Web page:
18. Who is faith directed to?
19. How can you make sure faith is a real and personal?
20. "Because God loves us first," how does this help you in your faith and decisions of life?
21. Why is faith not just obedience?
22. Why is faith not just an object or idea?
23. The world believes that 'God is love' and He will not reject the good people. How do you explain to a friend those without Christ will parish?
24. Why did God wait so long before fulfilling Abraham's promise?
25. What is the "human quotation" and 'strength' that you have that needs to be removed, so only reliance on God is left?
26. By what pious acts can a person earn their way into Heaven?
27. By what pious acts can a person earn their way into God's favor?
28. The Bible tells us we have no good, so what effect does our obedience have?
29. What are the responses of faith that you have been impressed with by others?
30. What does the effect of church leadership, or parents, or godly friends have on you when they are developing the fruits of the Spirit and character (Gal 5)?
31. What is the difference between Faith and Sanctification?
32. The promise of salvation is by what Christ has done through our faith. How does this action keep you focused in your daily pursuits?
33. How does the resurrection come into play in Christ's redemption in our place?
34. What are we doing to God when we try to live 'our' life the way we want it, then think we deserve salvation by our good works?
35. How does this passage compare with II Cor. 5:14?
36. When we have a right relationship with God, what will be our natural response be to do as He pleases or ours, why?
37. How can we improve our thinking about doing service and our motivation for Christ?
38. Abraham did not flounder at God's promises (Phil. 4:19). So what can you do to take to your heart and mind God's goodness even when your world is crashing down?
39. Paul is writing about hope and faith in the mist of horrible persecution, wars, diseases, church strife and chaos we can barely comprehend. So how can you capture that passion for your life and ministry?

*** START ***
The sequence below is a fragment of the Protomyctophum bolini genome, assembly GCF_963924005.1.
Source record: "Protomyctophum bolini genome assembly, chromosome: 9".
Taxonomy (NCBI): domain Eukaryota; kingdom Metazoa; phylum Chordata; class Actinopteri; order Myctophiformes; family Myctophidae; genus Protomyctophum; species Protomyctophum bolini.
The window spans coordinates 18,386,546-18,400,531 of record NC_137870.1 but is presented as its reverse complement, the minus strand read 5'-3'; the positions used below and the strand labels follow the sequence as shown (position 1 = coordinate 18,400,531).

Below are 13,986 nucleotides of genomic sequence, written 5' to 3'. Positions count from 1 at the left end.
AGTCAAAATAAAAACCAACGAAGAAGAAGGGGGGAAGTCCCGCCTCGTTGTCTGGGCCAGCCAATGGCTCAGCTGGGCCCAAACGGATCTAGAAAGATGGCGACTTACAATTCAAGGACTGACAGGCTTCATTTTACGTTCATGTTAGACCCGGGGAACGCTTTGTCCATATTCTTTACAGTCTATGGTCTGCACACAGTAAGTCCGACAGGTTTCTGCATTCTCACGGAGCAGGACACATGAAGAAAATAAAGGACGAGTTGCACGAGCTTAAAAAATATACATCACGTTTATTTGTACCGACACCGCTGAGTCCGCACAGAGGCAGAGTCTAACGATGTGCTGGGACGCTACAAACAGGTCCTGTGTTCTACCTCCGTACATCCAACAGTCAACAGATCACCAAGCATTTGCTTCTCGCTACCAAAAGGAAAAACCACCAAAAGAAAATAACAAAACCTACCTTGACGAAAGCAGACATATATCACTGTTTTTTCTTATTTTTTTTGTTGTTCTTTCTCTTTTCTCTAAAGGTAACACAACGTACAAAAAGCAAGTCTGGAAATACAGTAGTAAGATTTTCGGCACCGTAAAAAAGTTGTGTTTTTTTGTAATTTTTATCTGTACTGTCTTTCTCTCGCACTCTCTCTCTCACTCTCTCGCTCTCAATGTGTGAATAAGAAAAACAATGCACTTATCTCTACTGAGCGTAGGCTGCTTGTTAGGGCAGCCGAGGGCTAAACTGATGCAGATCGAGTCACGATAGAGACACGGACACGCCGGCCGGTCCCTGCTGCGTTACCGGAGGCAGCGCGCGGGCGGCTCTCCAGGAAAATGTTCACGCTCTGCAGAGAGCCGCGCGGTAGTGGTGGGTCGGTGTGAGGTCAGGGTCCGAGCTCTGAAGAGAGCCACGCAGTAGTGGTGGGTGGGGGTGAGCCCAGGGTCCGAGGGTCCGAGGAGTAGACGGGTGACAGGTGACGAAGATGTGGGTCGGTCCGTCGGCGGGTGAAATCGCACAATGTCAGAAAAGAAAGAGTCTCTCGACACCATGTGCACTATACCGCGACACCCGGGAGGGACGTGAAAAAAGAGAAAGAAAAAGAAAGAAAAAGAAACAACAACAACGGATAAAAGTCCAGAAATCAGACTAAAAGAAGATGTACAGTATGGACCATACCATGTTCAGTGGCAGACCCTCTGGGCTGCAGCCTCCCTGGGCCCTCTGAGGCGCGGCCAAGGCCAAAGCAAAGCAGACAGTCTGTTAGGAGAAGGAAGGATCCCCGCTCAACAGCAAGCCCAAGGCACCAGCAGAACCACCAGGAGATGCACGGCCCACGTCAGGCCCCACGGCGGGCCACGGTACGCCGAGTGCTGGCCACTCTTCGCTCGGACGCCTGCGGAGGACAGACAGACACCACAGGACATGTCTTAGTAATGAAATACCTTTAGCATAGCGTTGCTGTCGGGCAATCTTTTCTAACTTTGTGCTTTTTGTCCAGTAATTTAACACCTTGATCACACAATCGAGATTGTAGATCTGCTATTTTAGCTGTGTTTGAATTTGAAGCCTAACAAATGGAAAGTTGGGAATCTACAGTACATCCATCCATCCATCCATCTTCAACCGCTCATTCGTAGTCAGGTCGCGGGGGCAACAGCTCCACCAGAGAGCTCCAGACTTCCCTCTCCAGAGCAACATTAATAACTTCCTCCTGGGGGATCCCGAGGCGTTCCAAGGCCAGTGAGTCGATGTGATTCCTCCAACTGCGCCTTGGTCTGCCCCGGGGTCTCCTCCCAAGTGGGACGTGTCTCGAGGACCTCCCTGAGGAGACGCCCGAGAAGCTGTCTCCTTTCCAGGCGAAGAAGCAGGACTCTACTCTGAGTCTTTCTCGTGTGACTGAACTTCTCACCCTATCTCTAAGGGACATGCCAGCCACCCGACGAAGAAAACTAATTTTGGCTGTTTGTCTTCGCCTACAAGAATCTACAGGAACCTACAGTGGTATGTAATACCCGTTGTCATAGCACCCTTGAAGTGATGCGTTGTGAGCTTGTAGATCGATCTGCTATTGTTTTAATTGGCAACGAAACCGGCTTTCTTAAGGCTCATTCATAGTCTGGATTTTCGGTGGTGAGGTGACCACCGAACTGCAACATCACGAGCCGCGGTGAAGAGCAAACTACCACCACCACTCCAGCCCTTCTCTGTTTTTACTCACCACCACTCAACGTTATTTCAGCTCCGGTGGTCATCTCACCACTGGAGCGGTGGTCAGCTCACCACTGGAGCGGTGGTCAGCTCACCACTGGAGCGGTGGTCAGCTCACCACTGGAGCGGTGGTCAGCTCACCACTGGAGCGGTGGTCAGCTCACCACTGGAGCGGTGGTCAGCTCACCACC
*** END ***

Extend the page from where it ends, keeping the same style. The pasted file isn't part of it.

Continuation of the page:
40. Abraham ignored his abilities and wealth and possible actions, and trusted God. What do you have to ignore?
41. Abraham praised God and believed, before God did anything for him. What has God done for you that you can praise Him for?
42. What can be greater than the gift we have been given?
More on "Sanctification:" Are you willing to reduce yourself down to merely "ME"? Are you determined enough to strip yourself of all that you are in the world, in your career, ministry, church, including what your friends think of you, and what you think of yourself? Are you willing and determined to hand over your true self, your simple naked self to God? Once you are, then He can begin to work greater in you and in others through you. Christ will immediately sanctify you completely, and your life will be free from being distracted from His character and precepts. To be determined and persistent toward glorifying God, Christ as our Lord (I Thess. 5:23-24)! You can start by surrendering to Him in prayer (Gal. 2:20-21; Phil. 1:6; 3:10), "Lord, show me what sanctification means for help me live as my life is yours." He will show you! Sanctification means being made one with Jesus. Sanctification is not something Jesus puts in you it is Himself in us (II Cor. 1:39).
"Atonement" means to "cover" and to reconcile two opposing parties with an offering or gift that is sacrificial in nature. For us to God, which was done through Christ, who made amends to "cover us" and please God's wrath on our behalf. Everyone has sinned and everyone needs atonement (Lev. 17:11; Job 15:14-16; Psalm 5:4-6; Isa. 53:4-6; 64:6; Jer. 44:4; Hab. 1:13; Matt. 27:37; Luke 22:37; John 2:2; 4:10; Rom.10: 2-3; Gal. 3:13; 4:4; Eph. 1:7; Col. 1:14-22; 2:14; Heb. 2:17; 9:11-15; Rev. 1:5) Thus, our redemption is through Christ's blood and suffering which was our sacrifice to bind us in good relation back to our Creator and Lord.
(Condensed from "Walking by Faith: Impressions from the book of Romans," by Richard J. Krejcir ã 2000, http://www.intothyword.org/)